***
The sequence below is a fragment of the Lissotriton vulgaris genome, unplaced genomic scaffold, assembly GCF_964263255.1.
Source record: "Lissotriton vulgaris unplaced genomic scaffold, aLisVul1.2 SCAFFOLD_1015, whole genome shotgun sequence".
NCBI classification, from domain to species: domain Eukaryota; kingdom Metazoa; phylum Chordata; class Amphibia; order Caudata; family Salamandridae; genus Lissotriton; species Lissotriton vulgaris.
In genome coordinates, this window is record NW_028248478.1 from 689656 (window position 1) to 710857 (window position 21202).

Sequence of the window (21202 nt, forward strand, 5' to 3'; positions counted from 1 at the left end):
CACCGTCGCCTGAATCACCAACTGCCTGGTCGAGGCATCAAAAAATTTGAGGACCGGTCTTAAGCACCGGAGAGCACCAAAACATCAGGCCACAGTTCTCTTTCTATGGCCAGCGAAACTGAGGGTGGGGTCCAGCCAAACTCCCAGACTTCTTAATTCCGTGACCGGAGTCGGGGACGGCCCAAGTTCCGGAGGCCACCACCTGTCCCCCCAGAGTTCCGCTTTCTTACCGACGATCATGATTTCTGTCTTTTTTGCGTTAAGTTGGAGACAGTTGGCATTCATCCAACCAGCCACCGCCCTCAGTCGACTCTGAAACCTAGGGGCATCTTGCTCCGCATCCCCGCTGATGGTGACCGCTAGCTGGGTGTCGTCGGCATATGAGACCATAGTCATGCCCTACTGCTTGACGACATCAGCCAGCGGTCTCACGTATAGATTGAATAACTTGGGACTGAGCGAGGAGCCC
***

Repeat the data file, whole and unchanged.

The sequence below is a fragment of the Lissotriton vulgaris genome, unplaced genomic scaffold, assembly GCF_964263255.1.
Source record: "Lissotriton vulgaris unplaced genomic scaffold, aLisVul1.2 SCAFFOLD_1015, whole genome shotgun sequence".
NCBI classification, from domain to species: domain Eukaryota; kingdom Metazoa; phylum Chordata; class Amphibia; order Caudata; family Salamandridae; genus Lissotriton; species Lissotriton vulgaris.
In genome coordinates, this window is record NW_028248478.1 from 689656 (window position 1) to 710857 (window position 21202).

Sequence of the window (21202 nt, forward strand, 5' to 3'; positions counted from 1 at the left end):
CACCGTCGCCTGAATCACCAACTGCCTGGTCGAGGCATCAAAAAATTTGAGGACCGGTCTTAAGCACCGGAGAGCACCAAAACATCAGGCCACAGTTCTCTTTCTATGGCCAGCGAAACTGAGGGTGGGGTCCAGCCAAACTCCCAGACTTCTTAATTCCGTGACCGGAGTCGGGGACGGCCCAAGTTCCGGAGGCCACCACCTGTCCCCCCAGAGTTCCGCTTTCTTACCGACGATCATGATTTCTGTCTTTTTTGCGTTAAGTTGGAGACAGTTGGCATTCATCCAACCAGCCACCGCCCTCAGTCGACTCTGAAACCTAGGGGCATCTTGCTCCGCATCCCCGCTGATGGTGACCGCTAGCTGGGTGTCGTCGGCATATGAGACCATAGTCATGCCCTACTGCTTGACGACATCAGCCAGCGGTCTCACGTATAGATTGAATAACTTGGGACTGAGCGAGGAGCCC